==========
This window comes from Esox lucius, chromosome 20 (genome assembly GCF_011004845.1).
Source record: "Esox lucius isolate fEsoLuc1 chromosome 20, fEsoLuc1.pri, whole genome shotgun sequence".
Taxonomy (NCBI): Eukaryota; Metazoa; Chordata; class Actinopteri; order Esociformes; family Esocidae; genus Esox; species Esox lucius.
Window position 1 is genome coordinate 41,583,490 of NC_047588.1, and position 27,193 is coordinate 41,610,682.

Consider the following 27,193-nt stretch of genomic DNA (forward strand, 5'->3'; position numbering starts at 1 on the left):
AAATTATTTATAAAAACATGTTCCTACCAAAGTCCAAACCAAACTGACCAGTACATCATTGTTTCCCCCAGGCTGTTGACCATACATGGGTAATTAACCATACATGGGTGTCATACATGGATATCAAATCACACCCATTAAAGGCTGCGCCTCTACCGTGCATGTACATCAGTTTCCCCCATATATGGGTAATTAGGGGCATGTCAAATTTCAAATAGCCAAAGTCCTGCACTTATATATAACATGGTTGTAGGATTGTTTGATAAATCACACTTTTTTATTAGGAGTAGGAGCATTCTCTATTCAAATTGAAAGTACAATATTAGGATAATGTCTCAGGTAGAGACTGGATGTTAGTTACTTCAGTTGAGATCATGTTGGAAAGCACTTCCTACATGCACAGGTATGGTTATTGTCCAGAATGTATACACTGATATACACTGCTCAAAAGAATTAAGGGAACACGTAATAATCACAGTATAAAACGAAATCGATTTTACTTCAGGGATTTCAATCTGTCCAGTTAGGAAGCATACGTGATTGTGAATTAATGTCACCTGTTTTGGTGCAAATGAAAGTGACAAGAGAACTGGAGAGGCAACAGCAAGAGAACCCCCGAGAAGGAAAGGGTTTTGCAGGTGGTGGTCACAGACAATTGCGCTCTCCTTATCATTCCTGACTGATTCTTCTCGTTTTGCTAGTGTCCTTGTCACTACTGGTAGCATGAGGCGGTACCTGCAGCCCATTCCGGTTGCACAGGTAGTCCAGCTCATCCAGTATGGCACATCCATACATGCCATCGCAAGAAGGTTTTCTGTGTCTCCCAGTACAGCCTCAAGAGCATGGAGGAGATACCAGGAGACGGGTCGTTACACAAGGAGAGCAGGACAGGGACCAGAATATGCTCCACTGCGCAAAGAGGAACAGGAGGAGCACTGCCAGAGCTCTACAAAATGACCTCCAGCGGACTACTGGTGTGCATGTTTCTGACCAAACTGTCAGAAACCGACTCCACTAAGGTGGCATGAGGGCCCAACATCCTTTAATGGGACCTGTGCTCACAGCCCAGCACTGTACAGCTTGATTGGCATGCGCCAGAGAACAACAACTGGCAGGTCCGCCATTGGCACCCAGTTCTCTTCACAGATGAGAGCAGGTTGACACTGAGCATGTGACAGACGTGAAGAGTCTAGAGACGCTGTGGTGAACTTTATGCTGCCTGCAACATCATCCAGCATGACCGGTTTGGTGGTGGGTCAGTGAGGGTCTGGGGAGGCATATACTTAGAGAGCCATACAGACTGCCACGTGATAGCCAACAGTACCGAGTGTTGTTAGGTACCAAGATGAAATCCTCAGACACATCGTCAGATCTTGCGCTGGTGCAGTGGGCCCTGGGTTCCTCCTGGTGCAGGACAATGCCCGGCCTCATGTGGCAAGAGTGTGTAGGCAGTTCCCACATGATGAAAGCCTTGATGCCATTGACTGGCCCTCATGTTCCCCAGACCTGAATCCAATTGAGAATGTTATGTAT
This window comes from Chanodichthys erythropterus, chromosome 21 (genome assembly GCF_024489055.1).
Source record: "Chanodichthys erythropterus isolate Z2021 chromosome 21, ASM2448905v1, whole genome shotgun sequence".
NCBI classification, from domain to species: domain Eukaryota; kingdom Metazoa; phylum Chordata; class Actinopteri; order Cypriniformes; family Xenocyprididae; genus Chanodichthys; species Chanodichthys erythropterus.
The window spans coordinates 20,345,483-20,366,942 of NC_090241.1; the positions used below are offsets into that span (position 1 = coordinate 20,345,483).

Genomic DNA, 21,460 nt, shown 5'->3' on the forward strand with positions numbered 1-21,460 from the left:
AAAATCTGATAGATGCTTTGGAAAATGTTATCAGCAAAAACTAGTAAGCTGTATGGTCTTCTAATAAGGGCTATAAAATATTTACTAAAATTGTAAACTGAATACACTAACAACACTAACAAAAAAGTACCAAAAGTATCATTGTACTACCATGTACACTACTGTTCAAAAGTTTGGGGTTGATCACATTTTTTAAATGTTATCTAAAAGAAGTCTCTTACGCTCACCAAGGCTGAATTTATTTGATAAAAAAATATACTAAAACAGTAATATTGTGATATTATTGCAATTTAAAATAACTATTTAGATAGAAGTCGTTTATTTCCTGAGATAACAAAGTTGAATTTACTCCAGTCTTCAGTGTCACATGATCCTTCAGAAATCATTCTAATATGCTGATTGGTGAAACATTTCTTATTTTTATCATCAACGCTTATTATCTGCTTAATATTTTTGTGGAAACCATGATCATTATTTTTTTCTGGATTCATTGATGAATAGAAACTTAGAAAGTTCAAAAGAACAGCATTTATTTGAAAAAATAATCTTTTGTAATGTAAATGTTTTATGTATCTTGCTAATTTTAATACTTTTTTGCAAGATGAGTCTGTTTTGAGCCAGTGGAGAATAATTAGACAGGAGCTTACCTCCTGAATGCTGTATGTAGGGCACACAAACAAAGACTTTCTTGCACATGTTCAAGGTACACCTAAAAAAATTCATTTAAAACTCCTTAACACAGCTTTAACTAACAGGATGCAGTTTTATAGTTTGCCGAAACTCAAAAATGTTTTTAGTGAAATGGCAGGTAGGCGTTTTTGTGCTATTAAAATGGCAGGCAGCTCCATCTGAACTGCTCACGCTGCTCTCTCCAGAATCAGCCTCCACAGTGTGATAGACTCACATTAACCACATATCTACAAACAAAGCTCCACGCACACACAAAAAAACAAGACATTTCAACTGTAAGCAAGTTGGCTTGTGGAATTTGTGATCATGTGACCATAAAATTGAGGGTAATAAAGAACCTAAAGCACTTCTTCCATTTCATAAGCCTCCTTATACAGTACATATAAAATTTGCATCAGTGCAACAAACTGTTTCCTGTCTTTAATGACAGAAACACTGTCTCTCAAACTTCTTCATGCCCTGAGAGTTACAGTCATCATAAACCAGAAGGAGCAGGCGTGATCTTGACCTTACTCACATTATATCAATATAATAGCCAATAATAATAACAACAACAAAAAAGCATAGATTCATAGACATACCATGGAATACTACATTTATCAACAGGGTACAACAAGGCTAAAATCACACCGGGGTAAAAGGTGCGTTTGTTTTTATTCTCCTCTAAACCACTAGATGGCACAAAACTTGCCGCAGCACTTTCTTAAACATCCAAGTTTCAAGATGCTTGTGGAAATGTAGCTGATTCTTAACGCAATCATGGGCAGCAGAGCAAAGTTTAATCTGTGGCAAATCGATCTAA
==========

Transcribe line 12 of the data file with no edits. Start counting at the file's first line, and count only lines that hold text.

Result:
AAAATCTGATAGATGCTTTGGAAAATGTTATCAGCAAAAACTAGTAAGCTGTATGGTCTTCTAATAAGGGCTATAAAATATTTACTAAAATTGTAAACTGAATACACTAACAACACTAACAAAAAAGTACCAAAAGTATCATTGTACTACCATGTACACTACTGTTCAAAAGTTTGGGGTTGATCACATTTTTTAAATGTTATCTAAAAGAAGTCTCTTACGCTCACCAAGGCTGAATTTATTTGATAAAAAAATATACTAAAACAGTAATATTGTGATATTATTGCAATTTAAAATAACTATTTAGATAGAAGTCGTTTATTTCCTGAGATAACAAAGTTGAATTTACTCCAGTCTTCAGTGTCACATGATCCTTCAGAAATCATTCTAATATGCTGATTGGTGAAACATTTCTTATTTTTATCATCAACGCTTATTATCTGCTTAATATTTTTGTGGAAACCATGATCATTATTTTTTTCTGGATTCATTGATGAATAGAAACTTAGAAAGTTCAAAAGAACAGCATTTATTTGAAAAAATAATCTTTTGTAATGTAAATGTTTTATGTATCTTGCTAATTTTAATACTTTTTTGCAAGATGAGTCTGTTTTGAGCCAGTGGAGAATAATTAGACAGGAGCTTACCTCCTGAATGCTGTATGTAGGGCACACAAACAAAGACTTTCTTGCACATGTTCAAGGTACACCTAAAAAAATTCATTTAAAACTCCTTAACACAGCTTTAACTAACAGGATGCAGTTTTATAGTTTGCCGAAACTCAAAAATGTTTTTAGTGAAATGGCAGGTAGGCGTTTTTGTGCTATTAAAATGGCAGGCAGCTCCATCTGAACTGCTCACGCTGCTCTCTCCAGAATCAGCCTCCACAGTGTGATAGACTCACATTAACCACATATCTACAAACAAAGCTCCACGCACACACAAAAAAACAAGACATTTCAACTGTAAGCAAGTTGGCTTGTGGAATTTGTGATCATGTGACCATAAAATTGAGGGTAATAAAGAACCTAAAGCACTTCTTCCATTTCATAAGCCTCCTTATACAGTACATATAAAATTTGCATCAGTGCAACAAACTGTTTCCTGTCTTTAATGACAGAAACACTGTCTCTCAAACTTCTTCATGCCCTGAGAGTTACAGTCATCATAAACCAGAAGGAGCAGGCGTGATCTTGACCTTACTCACATTATATCAATATAATAGCCAATAATAATAACAACAACAAAAAAGCATAGATTCATAGACATACCATGGAATACTACATTTATCAACAGGGTACAACAAGGCTAAAATCACACCGGGGTAAAAGGTGCGTTTGTTTTTATTCTCCTCTAAACCACTAGATGGCACAAAACTTGCCGCAGCACTTTCTTAAACATCCAAGTTTCAAGATGCTTGTGGAAATGTAGCTGATTCTTAACGCAATCATGGGCAGCAGAGCAAAGTTTAATCTGTGGCAAATCGATCTAA